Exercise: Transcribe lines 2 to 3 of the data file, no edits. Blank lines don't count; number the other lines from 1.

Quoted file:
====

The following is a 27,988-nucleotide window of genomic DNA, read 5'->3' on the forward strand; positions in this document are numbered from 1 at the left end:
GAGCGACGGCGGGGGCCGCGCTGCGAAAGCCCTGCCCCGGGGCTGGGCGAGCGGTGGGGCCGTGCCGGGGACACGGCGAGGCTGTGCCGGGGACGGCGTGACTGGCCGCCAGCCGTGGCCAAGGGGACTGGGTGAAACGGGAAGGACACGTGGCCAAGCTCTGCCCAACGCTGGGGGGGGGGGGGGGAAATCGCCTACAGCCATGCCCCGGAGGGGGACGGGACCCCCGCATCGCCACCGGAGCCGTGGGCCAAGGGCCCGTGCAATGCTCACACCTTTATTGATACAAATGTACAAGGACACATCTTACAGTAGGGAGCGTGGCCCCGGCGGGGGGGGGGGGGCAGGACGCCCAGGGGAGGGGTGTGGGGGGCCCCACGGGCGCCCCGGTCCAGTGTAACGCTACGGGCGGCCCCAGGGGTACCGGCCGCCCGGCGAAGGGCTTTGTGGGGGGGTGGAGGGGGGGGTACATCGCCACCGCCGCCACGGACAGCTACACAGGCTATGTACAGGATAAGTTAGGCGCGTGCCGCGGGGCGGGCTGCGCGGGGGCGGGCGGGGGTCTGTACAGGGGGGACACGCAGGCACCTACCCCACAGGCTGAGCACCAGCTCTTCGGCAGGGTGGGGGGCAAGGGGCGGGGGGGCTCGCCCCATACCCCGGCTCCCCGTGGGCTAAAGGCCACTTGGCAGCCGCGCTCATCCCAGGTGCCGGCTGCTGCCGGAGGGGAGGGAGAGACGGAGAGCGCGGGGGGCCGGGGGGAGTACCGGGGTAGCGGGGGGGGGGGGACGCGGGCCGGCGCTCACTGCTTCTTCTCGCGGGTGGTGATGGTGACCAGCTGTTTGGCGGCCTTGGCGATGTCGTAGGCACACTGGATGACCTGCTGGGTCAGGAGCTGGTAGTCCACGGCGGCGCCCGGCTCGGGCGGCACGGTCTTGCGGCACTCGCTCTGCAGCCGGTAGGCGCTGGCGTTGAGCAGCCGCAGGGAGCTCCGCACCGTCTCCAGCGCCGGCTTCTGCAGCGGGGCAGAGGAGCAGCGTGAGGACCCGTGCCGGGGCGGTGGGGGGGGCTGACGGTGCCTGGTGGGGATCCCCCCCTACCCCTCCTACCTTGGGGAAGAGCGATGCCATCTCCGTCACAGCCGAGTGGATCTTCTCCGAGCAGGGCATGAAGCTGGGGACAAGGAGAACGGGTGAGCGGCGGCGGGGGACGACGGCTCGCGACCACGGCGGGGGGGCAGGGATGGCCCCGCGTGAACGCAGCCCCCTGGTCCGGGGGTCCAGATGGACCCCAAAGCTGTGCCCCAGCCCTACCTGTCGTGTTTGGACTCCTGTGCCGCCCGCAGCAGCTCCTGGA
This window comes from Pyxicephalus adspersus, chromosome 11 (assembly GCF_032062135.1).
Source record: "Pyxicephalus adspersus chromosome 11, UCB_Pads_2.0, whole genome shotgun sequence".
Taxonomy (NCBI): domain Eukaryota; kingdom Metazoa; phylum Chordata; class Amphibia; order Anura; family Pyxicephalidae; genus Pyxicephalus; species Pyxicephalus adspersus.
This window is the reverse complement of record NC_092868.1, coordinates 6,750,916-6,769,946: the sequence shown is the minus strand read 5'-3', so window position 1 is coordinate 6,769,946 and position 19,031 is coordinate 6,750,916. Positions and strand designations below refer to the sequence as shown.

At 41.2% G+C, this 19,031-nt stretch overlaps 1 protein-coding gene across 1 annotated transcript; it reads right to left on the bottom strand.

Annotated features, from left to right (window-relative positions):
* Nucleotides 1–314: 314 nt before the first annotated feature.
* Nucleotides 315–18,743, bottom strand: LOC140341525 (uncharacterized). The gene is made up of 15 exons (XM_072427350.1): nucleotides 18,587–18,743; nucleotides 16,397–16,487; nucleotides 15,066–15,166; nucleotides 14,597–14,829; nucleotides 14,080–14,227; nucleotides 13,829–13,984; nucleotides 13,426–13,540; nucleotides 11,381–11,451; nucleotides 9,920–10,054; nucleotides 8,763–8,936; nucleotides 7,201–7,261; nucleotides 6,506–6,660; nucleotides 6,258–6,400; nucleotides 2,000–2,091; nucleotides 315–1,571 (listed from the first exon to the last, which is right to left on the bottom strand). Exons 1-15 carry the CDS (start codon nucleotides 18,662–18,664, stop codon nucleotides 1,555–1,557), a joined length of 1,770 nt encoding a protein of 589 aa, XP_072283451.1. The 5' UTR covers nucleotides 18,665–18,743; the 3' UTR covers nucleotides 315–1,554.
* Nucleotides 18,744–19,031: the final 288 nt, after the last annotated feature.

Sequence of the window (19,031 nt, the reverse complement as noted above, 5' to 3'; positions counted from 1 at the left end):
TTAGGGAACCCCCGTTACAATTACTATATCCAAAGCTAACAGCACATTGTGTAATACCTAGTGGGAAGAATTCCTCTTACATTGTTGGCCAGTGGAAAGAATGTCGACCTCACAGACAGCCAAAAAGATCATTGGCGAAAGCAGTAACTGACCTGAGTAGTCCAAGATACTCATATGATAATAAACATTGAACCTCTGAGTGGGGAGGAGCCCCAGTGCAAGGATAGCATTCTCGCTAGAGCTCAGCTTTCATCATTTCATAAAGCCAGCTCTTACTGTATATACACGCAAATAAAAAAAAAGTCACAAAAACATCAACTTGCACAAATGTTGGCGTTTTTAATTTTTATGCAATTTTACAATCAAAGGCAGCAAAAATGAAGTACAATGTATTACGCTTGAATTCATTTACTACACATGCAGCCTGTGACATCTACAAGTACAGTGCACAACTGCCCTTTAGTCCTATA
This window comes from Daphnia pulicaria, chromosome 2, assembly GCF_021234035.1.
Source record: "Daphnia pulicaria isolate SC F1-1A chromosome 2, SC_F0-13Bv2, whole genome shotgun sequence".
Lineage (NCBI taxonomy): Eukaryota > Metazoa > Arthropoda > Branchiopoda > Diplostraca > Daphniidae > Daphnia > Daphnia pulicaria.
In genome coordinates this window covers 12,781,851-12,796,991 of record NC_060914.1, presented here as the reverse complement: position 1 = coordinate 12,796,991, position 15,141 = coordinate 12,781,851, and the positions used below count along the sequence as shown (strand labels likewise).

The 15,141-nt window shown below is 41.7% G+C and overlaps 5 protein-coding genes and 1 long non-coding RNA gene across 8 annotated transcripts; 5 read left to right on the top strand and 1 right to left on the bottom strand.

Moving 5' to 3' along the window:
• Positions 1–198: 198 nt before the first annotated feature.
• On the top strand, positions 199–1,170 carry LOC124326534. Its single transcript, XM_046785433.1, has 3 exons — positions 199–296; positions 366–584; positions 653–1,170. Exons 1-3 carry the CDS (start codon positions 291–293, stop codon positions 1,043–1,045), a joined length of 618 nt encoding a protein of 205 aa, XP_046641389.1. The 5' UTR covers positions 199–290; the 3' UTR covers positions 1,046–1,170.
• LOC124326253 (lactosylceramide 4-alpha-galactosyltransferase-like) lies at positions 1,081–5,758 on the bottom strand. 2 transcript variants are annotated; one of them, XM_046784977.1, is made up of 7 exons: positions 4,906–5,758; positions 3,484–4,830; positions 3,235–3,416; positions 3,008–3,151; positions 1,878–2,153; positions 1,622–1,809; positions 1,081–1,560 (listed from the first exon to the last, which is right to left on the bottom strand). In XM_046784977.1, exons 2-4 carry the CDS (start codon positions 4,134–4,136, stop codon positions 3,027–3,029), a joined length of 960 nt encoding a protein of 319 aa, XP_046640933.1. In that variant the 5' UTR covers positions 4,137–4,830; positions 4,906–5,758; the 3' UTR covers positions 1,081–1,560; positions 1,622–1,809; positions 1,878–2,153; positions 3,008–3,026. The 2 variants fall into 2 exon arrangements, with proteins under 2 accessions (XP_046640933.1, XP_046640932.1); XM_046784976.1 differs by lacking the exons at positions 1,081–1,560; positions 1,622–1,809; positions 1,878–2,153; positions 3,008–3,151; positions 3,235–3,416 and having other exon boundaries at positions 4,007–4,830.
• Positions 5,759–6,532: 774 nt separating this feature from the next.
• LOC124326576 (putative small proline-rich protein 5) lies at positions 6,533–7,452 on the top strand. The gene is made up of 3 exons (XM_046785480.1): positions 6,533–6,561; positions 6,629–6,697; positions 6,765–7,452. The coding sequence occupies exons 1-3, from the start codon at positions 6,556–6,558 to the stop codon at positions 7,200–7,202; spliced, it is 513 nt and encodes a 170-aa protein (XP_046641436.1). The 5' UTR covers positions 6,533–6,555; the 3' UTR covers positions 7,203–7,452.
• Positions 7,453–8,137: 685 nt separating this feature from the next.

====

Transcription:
GAGCGACGGCGGGGGCCGCGCTGCGAAAGCCCTGCCCCGGGGCTGGGCGAGCGGTGGGGCCGTGCCGGGGACACGGCGAGGCTGTGCCGGGGACGGCGTGACTGGCCGCCAGCCGTGGCCAAGGGGACTGGGTGAAACGGGAAGGACACGTGGCCAAGCTCTGCCCAACGCTGGGGGGGGGGGGGGGAAATCGCCTACAGCCATGCCCCGGAGGGGGACGGGACCCCCGCATCGCCACCGGAGCCGTGGGCCAAGGGCCCGTGCAATGCTCACACCTTTATTGATACAAATGTACAAGGACACATCTTACAGTAGGGAGCGTGGCCCCGGCGGGGGGGGGGGGGCAGGACGCCCAGGGGAGGGGTGTGGGGGGCCCCACGGGCGCCCCGGTCCAGTGTAACGCTACGGGCGGCCCCAGGGGTACCGGCCGCCCGGCGAAGGGCTTTGTGGGGGGGTGGAGGGGGGGGTACATCGCCACCGCCGCCACGGACAGCTACACAGGCTATGTACAGGATAAGTTAGGCGCGTGCCGCGGGGCGGGCTGCGCGGGGGCGGGCGGGGGTCTGTACAGGGGGGACACGCAGGCACCTACCCCACAGGCTGAGCACCAGCTCTTCGGCAGGGTGGGGGGCAAGGGGCGGGGGGGCTCGCCCCATACCCCGGCTCCCCGTGGGCTAAAGGCCACTTGGCAGCCGCGCTCATCCCAGGTGCCGGCTGCTGCCGGAGGGGAGGGAGAGACGGAGAGCGCGGGGGGCCGGGGGGAGTACCGGGGTAGCGGGGGGGGGGGGACGCGGGCCGGCGCTCACTGCTTCTTCTCGCGGGTGGTGATGGTGACCAGCTGTTTGGCGGCCTTGGCGATGTCGTAGGCACACTGGATGACCTGCTGGGTCAGGAGCTGGTAGTCCACGGCGGCGCCCGGCTCGGGCGGCACGGTCTTGCGGCACTCGCTCTGCAGCCGGTAGGCGCTGGCGTTGAGCAGCCGCAGGGAGCTCCGCACCGTCTCCAGCGCCGGCTTCTGCAGCGGGGCAGAGGAGCAGCGTGAGGACCCGTGCCGGGGCGGTGGGGGGGGCTGACGGTGCCTGGTGGGGATCCCCCCCTACCCCTCCTACCTTGGGGAAGAGCGATGCCATCTCCGTCACAGCCGAGTGGATCTTCTCCGAGCAGGGCATGAAGCTGGGGACAAGGAGAACGGGTGAGCGGCGGCGGGGGACGACGGCTCGCGACCACGGCGGGGGGGCAGGGATGGCCCCGCGTGAACGCAGCCCCCTGGTCCGGGGGTCCAGATGGACCCCAAAGCTGTGCCCCAGCCCTACCTGTCGTGTTTGGACTCCTGTGCCGCCCGCAGCAGCTCCTGGA
This window comes from Pyxicephalus adspersus, chromosome 11 (assembly GCF_032062135.1).